What does it mean to love your enemies?

Most Christians have heard the phrase "Love your enemies.". But what does this actually mean in day to day life? How does God expect us to treat others that dislike us or even hate us? The Bible has a lot of insight on this topic, and it may be useful to Christians to examine this subject in detail, so that we know how to put it into practice.

As an introduction, there are 3 things we are called to do as Christians towards our enemies. First, we must love them, and so we will examine what this means, and how that love is supposed to be shown. Secondly, we should not take revenge on them, and third we should learn to forgive them. Let's look at each of these topics here.

We Should Love Others

Most Christians know that we are supposed to love God and love others: "Love the Lord your God with all your heart, soul, and mind. This is the first and most important commandment. The second most important commandment is like this one. And it is, 'Love others as much as you love yourself.'"(Matthew 22:37-39). And we should also treat others the same way we want to be treated (Matthew 7:12). Jesus did not specify who these "others" were that we should love and treat like we would want to be treated. Therefore, they apply to everyone - even people we don't like or don't get along with, or even people who outright hate us.

Now, the question is what does "love" actually mean? Does it mean we have to like them? Does it mean we have to want to spend time with them and enjoy being around them? I don't believe so. In the Greek language, there are several words that are translated into "love" in the Bible [1]. There is "agape", which means an unconditional, intelligent, "benevolent love expecting nothing in return" [1]. This is different from "phileo" which is more like friendship, affection, and love between spouses. Then there is "eros", which is usually physical, passionate love like when people are first dating. Source [1] states that in the Bible, whenever it talks about God loving us, it is always "agape" love.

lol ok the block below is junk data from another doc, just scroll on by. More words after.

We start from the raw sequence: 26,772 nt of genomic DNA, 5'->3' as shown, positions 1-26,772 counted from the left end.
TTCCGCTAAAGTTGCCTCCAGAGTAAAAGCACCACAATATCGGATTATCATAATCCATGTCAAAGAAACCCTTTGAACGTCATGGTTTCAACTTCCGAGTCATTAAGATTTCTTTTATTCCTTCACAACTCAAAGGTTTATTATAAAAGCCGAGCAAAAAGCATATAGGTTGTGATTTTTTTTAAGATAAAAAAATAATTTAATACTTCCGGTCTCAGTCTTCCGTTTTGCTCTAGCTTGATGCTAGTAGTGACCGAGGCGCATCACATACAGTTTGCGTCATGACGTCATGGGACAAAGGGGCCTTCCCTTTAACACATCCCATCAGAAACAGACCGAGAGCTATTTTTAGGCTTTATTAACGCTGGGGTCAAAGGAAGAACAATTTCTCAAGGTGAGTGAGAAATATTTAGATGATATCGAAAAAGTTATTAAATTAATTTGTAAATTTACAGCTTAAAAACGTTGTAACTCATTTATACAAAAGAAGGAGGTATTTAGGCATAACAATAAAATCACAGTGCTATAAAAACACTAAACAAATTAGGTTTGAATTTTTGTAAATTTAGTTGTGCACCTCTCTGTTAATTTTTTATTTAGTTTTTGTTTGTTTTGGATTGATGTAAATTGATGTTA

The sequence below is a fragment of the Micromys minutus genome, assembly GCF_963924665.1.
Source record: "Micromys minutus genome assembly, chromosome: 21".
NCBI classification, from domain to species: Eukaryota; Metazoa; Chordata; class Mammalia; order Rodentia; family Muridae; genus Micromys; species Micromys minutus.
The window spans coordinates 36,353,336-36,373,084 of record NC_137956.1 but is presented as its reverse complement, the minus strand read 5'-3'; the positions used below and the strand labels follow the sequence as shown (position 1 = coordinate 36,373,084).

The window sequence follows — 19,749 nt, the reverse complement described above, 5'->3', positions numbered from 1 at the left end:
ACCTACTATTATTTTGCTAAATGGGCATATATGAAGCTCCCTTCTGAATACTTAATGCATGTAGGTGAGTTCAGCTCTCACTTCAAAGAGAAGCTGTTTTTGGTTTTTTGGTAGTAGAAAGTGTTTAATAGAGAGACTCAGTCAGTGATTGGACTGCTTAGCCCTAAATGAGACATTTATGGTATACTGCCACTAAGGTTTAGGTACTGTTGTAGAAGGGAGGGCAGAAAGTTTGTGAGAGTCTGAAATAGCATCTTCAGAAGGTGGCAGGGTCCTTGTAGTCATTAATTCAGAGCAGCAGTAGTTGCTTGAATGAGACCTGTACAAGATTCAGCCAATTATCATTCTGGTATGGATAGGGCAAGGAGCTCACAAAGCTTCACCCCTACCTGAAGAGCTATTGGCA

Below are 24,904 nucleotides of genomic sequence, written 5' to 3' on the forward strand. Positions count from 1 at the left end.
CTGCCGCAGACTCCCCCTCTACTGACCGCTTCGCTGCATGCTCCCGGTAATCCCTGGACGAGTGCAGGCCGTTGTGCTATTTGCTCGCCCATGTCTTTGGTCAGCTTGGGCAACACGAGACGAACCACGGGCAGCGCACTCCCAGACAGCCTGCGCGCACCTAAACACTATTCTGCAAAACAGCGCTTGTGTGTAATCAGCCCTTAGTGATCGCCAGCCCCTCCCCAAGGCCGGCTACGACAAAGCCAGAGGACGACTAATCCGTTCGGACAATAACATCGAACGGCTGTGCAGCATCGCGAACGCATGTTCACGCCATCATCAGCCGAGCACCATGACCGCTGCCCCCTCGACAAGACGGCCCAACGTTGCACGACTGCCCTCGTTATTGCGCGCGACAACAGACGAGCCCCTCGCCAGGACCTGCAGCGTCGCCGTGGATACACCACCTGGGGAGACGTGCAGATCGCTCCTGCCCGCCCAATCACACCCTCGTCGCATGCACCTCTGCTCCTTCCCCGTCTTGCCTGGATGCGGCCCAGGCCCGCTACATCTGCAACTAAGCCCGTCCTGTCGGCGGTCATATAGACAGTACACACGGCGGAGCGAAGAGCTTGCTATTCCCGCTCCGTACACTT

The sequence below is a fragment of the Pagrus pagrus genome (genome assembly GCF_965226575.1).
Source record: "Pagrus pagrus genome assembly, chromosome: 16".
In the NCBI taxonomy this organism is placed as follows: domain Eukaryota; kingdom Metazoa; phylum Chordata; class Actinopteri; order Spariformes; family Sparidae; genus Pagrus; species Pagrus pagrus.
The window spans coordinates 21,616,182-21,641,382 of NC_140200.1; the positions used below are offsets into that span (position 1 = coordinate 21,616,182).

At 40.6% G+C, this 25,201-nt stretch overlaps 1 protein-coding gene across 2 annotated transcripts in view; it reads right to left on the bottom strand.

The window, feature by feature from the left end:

There is a definition of "agape" love in 1 Corinthians 13:4-8: "Love is kind and patient, never jealous, boastful, proud, or rude. Love isn't selfish or quick tempered. It doesn't keep a record of wrongs that others do. Love rejoices in the truth, but not in evil. Love is always supportive, loyal, hopeful, and trusting. Love never fails."

This is the same sort of love we are supposed to have for all people. It doesn't mean we must be best friends with everyone we meet, or even enjoy being around them. It means that when we interact with people, we should be kind, patient, not proud or stuck up, not bossy or pushy, not snarky, don't give the "cold shoulder". We should genuinely try to care about the well-being of the person we are speaking to.